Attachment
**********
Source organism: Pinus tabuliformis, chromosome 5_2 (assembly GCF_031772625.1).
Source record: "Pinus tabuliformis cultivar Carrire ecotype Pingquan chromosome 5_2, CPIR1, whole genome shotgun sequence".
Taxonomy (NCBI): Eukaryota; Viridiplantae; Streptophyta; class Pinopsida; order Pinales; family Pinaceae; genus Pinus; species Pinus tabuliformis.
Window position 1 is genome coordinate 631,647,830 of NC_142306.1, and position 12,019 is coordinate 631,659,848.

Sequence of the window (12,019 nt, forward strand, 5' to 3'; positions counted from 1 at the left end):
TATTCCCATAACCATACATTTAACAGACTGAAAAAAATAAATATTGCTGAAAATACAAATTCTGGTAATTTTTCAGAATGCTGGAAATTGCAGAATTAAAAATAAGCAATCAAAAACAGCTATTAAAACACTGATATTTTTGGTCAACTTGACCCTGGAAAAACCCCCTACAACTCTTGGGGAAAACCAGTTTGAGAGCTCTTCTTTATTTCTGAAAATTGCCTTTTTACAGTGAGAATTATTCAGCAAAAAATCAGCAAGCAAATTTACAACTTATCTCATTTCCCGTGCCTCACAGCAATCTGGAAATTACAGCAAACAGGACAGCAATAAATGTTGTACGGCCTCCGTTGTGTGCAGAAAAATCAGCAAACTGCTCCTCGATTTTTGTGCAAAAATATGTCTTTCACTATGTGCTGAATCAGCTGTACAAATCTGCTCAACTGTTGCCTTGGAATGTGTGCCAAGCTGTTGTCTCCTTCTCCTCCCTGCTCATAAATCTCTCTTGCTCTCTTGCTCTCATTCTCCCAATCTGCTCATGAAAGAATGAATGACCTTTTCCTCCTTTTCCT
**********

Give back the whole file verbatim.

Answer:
Source organism: Pinus tabuliformis, chromosome 5_2 (assembly GCF_031772625.1).
Source record: "Pinus tabuliformis cultivar Carrire ecotype Pingquan chromosome 5_2, CPIR1, whole genome shotgun sequence".
Taxonomy (NCBI): Eukaryota; Viridiplantae; Streptophyta; class Pinopsida; order Pinales; family Pinaceae; genus Pinus; species Pinus tabuliformis.
Window position 1 is genome coordinate 631,647,830 of NC_142306.1, and position 12,019 is coordinate 631,659,848.

Sequence of the window (12,019 nt, forward strand, 5' to 3'; positions counted from 1 at the left end):
TATTCCCATAACCATACATTTAACAGACTGAAAAAAATAAATATTGCTGAAAATACAAATTCTGGTAATTTTTCAGAATGCTGGAAATTGCAGAATTAAAAATAAGCAATCAAAAACAGCTATTAAAACACTGATATTTTTGGTCAACTTGACCCTGGAAAAACCCCCTACAACTCTTGGGGAAAACCAGTTTGAGAGCTCTTCTTTATTTCTGAAAATTGCCTTTTTACAGTGAGAATTATTCAGCAAAAAATCAGCAAGCAAATTTACAACTTATCTCATTTCCCGTGCCTCACAGCAATCTGGAAATTACAGCAAACAGGACAGCAATAAATGTTGTACGGCCTCCGTTGTGTGCAGAAAAATCAGCAAACTGCTCCTCGATTTTTGTGCAAAAATATGTCTTTCACTATGTGCTGAATCAGCTGTACAAATCTGCTCAACTGTTGCCTTGGAATGTGTGCCAAGCTGTTGTCTCCTTCTCCTCCCTGCTCATAAATCTCTCTTGCTCTCTTGCTCTCATTCTCCCAATCTGCTCATGAAAGAATGAATGACCTTTTCCTCCTTTTCCT